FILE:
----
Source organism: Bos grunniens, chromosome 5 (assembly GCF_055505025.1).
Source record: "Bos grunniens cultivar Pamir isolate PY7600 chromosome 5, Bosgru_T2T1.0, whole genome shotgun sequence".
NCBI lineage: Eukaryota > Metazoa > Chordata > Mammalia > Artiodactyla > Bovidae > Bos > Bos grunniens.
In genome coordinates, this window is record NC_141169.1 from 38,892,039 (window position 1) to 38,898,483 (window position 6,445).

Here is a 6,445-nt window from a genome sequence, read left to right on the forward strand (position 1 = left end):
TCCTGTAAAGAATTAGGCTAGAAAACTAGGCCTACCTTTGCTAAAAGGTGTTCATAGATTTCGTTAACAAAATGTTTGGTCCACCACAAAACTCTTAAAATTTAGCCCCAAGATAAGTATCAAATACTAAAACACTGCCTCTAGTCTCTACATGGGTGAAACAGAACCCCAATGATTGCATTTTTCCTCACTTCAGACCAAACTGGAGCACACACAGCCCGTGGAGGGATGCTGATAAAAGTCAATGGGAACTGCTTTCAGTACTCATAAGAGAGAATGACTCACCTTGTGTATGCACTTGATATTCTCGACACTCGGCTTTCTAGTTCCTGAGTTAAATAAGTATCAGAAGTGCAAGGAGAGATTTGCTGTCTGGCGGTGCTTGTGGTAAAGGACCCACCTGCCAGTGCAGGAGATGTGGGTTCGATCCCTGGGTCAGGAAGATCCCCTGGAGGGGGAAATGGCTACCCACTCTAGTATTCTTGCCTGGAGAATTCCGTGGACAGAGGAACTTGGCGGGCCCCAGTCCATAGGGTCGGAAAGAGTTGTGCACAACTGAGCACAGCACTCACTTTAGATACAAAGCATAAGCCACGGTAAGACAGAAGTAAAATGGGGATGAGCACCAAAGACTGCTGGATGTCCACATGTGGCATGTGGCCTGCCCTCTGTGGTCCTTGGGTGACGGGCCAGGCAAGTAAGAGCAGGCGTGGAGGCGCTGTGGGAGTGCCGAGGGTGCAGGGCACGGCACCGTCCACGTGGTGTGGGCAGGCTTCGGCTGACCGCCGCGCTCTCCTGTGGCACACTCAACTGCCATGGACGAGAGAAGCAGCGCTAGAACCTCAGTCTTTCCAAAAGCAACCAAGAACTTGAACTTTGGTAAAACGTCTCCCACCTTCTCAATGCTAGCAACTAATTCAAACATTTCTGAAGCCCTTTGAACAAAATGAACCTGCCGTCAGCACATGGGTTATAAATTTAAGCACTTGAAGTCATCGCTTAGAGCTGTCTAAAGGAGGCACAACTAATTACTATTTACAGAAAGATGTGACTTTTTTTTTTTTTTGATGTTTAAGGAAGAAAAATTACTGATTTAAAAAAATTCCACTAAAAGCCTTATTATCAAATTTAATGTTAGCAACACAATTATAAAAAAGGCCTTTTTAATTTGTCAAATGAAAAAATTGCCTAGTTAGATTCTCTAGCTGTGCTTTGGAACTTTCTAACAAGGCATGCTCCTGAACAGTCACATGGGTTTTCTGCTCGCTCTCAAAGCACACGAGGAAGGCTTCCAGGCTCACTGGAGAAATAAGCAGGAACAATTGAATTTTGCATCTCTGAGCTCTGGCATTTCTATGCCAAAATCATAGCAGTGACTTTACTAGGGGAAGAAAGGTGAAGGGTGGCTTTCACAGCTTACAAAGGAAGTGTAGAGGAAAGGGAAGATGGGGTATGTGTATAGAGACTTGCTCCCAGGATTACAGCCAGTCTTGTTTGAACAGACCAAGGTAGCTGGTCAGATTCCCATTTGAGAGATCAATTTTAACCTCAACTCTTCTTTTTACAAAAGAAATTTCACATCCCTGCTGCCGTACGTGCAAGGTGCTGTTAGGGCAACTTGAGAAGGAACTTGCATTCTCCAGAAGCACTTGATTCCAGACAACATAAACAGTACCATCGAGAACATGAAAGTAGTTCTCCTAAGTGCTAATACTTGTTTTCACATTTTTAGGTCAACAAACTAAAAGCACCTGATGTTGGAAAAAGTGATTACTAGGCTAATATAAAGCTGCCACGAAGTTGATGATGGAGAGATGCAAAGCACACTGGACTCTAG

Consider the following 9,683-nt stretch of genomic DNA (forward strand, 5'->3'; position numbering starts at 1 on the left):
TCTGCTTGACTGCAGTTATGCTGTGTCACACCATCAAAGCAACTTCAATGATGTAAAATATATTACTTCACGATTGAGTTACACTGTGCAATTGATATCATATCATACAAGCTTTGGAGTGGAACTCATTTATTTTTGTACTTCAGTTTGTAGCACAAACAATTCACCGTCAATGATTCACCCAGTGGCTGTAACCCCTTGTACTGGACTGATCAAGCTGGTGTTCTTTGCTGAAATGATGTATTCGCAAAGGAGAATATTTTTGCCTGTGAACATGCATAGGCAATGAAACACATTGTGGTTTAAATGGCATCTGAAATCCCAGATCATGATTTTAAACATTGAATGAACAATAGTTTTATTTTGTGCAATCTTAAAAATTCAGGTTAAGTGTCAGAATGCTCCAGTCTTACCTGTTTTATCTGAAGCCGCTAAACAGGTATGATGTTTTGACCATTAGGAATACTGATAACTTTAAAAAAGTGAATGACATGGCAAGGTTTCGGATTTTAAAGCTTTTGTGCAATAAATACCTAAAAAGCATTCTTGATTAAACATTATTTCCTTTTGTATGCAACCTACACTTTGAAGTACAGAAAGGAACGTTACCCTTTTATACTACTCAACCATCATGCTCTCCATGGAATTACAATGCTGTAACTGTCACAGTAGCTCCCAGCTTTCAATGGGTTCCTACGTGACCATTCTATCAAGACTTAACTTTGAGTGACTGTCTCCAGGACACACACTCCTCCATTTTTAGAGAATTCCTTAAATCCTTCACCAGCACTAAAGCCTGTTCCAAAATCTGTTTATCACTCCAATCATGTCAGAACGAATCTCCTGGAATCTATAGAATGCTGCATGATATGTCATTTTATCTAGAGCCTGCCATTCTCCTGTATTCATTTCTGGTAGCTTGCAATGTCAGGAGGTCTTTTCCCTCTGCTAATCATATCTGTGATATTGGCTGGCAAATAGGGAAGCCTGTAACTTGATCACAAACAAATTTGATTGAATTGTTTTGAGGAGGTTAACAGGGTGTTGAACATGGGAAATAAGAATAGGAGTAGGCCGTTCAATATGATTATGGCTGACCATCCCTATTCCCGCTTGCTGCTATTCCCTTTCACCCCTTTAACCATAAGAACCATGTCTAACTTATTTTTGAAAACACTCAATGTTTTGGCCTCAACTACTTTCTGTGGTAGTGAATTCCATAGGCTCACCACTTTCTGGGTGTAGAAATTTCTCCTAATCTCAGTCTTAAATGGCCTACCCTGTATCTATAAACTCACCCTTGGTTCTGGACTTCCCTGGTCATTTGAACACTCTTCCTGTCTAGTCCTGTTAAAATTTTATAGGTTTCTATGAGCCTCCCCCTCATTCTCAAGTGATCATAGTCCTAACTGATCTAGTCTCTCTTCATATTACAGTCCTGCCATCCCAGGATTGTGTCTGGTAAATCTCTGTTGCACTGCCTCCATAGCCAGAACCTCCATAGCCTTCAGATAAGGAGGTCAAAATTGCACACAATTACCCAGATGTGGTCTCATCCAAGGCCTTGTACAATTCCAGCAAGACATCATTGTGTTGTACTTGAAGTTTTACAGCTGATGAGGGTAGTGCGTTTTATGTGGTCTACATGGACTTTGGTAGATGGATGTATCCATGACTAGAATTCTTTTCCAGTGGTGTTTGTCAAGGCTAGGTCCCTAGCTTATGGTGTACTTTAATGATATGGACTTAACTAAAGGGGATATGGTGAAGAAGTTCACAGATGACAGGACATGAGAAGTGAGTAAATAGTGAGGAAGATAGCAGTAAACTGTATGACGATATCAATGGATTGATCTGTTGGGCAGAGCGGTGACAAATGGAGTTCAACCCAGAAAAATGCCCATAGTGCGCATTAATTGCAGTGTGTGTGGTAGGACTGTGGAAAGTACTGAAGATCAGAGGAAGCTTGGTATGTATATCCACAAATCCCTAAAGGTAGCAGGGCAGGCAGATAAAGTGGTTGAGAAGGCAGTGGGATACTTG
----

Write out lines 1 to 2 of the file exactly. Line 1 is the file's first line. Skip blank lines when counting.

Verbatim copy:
Source organism: Bos grunniens, chromosome 5 (assembly GCF_055505025.1).
Source record: "Bos grunniens cultivar Pamir isolate PY7600 chromosome 5, Bosgru_T2T1.0, whole genome shotgun sequence".